Don't worry.  Think of the Gliese system; it's 20 lightyears away and contains a planet, Gliese 581 g (or Zarmina), which can probably support life.     
   
WE CAN GET THERE.    
   
And much, much more.   
   
We don't even need faster than light travel to do it, making it possible.  Due to spacial contraction, if we can get going fast enough, the distance will not be nearly as far.  Sounds trippy, but it's true - you could go hundreds of lightyears as observed from Earth in just a lifetime (don't forget cryogenics, either) considering spacial contraction.  The only catch is that when you come back to Earth, thousands of years will have passed here, so it's one or the other - Earth or the Universe.   
   
When I'm bored, I imagine that - exploring the universe for thousands of (my) years and hundreds of thousands of lightyears, kept going by cryogenic sleep.  Just going from star to star, seeing what exists out there, a lone traveler in a too-big universe.
Don't worry. Think of the Gliese system; it's 20 lightyears away and contains a planet, Gliese 581 g (or Zarmina), which can probably support life.

WE CAN GET THERE.

And much, much more.

We don't even need faster than light travel to do it, making it possible. Due to spacial contraction, if we can get going fast enough, the distance will not be nearly as far. Sounds trippy, but it's true - you could go hundreds of lightyears as observed from Earth in just a lifetime (don't forget cryogenics, either) considering spacial contraction. The only catch is that when you come back to Earth, thousands of years will have passed here, so it's one or the other - Earth or the Universe.

When I'm bored, I imagine that - exploring the universe for thousands of (my) years and hundreds of thousands of lightyears, kept going by cryogenic sleep. Just going from star to star, seeing what exists out there, a lone traveler in a too-big universe.
#289 to #100 - aznmafia (06/23/2013) [-]
Don't feel sad, just watch this.
www.youtube.com/watch?v=9D05ej8u-gU
User avatar #171 to #100 - certifiedidiot (06/23/2013) [-]
What I feel sad about in this context is the possibility of humanity actually traveling among the stars, but that it might only happen in a couple of hundreds or thousands of years, something that you and I will never experience, we'll all be long gone.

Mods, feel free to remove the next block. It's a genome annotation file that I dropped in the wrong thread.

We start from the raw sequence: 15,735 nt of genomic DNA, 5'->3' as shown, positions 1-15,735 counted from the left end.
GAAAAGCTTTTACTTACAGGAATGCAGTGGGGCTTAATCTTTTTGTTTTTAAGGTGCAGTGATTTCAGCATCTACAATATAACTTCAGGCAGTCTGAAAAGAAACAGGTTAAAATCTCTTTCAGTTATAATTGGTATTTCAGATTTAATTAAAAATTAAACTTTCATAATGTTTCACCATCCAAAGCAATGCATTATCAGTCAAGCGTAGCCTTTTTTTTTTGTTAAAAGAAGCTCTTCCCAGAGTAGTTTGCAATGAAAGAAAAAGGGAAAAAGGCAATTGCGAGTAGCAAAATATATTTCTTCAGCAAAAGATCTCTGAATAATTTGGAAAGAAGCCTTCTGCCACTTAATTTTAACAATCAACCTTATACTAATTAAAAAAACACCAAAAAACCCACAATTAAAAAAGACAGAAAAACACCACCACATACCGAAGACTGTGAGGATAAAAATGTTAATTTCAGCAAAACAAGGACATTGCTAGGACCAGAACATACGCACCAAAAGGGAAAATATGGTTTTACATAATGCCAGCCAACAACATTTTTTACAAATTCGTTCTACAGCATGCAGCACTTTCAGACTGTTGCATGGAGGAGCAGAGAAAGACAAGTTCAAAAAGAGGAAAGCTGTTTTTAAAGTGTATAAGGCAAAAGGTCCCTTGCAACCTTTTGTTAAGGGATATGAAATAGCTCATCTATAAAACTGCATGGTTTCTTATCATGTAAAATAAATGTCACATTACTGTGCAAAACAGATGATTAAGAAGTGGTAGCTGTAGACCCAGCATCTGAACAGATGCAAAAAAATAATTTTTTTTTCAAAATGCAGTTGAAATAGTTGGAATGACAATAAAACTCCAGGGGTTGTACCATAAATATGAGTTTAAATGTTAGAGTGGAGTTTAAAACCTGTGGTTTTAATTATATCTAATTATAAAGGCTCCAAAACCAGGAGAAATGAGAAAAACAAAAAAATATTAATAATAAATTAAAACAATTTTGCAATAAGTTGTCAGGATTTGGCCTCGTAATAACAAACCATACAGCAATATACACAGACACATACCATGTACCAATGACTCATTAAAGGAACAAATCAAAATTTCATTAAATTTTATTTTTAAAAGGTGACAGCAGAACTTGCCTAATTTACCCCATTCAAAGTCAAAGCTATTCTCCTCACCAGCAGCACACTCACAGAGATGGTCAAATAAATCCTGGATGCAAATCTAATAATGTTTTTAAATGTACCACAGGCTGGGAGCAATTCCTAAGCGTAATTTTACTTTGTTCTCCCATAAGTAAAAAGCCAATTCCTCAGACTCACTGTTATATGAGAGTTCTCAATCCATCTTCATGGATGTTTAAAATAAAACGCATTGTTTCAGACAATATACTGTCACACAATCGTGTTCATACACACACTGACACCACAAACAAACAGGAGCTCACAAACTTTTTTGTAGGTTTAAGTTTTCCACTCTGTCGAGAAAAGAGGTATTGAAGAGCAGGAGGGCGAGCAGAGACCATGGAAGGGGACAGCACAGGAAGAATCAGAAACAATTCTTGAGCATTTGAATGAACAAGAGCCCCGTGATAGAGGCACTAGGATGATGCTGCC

I kinda fear what the future might bring for our species, considering what have happened in the past 200 years and if we might live to be 70-80 years old.. I really have my concerns for our future and the direction humanity will take.

I really hope that humanity plans to be kind on itself, but it seems unlikely.
User avatar #439 to #171 - newforomador ONLINE (06/23/2013) [-]
Considering what humans have done to other countries they discovered (and this was with primitive technologies) imagine what might happen when we discover another inhabited world with whatever weapons we have for that time.
#20 - antigravitycake (06/22/2013) [-]
shame theres no way of instantly teleporting. we are going to die all alone as a species unless someone finds the mass relay in our system/
User avatar #57 to #20 - vunderbahr (06/22/2013) [-]
QUICK! To the warp drive!
User avatar #71 to #20 - xtwinblade (06/22/2013) [-]
quantum tunneling every flying atom and particle with a calculation to the next atoms decaying and the new atoms you would instantly recieve could make it happen
#108 to #20 - nyawgga (06/22/2013) [-]
i can be teh pers on who finds tehm
#520 to #20 - anon (06/23/2013) [-]
Time to make Stargates and Hyperdrvies/Stardrives
User avatar #93 to #20 - snowshark (06/22/2013) [-]
I'll put it to you like this.

Long-distance traveling through space won't be done in straight lines as is traditionally thought. Traveling from point A to point B via a straight line would take too long.

Rather the a theory is to take point A and point B and put them right next to each other. Like taking the opposite corners of a piece of paper and just folding them next to each other. Wormholes, essentially.

That is just one out of many other theories and as we understand more and more about the sub-atomic nature of the universe itself the more theories seem to rear their heads.
#270 to #93 - anon (06/23/2013) [-]
If such a thing is even possible, would it mean you could move to say, pluto in an instant?
If yes, that gets rid of the whole time factor entirely, it'd take as long to travel to pluto, as it would some galaxy trillions of light years away, right?
User avatar #279 to #270 - snowshark (06/23/2013) [-]
That's the theory. However this is really accurate technology. It's not for exploration, it's for taking things from a definite point A to a definite point B.

I'll spare you the really detailed essay and just sum it up like this: